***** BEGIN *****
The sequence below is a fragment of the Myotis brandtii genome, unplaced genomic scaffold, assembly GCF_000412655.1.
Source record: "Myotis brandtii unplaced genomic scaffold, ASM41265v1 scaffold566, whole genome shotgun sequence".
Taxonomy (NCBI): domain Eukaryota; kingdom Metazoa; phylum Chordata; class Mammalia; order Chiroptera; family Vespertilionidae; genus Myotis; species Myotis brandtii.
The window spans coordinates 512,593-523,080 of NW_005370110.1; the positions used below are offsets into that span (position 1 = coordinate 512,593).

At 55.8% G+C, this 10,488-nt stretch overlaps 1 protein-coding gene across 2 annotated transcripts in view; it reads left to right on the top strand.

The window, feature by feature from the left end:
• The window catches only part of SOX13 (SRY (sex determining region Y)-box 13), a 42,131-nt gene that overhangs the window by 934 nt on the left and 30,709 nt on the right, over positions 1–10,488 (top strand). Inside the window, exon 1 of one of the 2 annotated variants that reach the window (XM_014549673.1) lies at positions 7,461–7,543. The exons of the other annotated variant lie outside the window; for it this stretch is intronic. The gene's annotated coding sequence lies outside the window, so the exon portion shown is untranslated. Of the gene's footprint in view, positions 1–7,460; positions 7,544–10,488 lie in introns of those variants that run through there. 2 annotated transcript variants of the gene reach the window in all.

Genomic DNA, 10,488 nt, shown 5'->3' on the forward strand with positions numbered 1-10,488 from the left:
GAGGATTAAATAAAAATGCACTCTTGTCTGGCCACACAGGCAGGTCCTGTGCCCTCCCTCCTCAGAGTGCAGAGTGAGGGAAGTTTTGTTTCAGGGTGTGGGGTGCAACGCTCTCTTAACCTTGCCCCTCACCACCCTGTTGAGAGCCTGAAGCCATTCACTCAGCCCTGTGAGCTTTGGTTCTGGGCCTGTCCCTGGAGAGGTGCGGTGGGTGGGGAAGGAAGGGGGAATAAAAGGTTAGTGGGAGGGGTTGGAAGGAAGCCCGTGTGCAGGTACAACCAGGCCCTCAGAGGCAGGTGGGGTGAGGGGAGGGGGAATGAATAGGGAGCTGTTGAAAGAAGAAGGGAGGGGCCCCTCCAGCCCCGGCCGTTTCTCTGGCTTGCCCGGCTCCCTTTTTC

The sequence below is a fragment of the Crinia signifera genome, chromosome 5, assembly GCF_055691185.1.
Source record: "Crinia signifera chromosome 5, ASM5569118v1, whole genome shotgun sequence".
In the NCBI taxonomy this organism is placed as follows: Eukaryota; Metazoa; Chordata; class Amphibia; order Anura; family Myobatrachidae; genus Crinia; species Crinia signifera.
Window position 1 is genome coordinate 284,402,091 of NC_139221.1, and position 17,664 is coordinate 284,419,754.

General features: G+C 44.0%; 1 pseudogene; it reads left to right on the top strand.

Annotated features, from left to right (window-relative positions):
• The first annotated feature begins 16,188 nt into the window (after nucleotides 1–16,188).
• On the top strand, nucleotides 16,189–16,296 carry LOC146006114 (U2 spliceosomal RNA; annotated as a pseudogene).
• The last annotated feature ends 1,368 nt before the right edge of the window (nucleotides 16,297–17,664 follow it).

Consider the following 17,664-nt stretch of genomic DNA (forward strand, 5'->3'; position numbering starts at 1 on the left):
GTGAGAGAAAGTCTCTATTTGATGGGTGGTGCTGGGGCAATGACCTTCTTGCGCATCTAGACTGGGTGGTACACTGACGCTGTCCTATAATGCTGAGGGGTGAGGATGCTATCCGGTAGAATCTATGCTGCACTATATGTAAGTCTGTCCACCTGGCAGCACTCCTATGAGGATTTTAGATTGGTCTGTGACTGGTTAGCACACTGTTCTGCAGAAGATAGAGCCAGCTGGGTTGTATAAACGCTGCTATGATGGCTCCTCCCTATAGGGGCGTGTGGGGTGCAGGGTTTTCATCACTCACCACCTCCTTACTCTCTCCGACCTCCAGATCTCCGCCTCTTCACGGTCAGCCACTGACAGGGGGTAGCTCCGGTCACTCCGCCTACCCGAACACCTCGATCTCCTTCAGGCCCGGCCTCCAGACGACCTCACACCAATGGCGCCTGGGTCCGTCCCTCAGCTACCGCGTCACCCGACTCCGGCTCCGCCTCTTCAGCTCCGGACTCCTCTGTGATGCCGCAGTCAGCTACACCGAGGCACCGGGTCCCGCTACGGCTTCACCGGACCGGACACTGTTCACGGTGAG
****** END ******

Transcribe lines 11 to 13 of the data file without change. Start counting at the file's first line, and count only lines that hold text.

Source record: "Crinia signifera chromosome 5, ASM5569118v1, whole genome shotgun sequence".
In the NCBI taxonomy this organism is placed as follows: Eukaryota; Metazoa; Chordata; class Amphibia; order Anura; family Myobatrachidae; genus Crinia; species Crinia signifera.
Window position 1 is genome coordinate 284,402,091 of NC_139221.1, and position 17,664 is coordinate 284,419,754.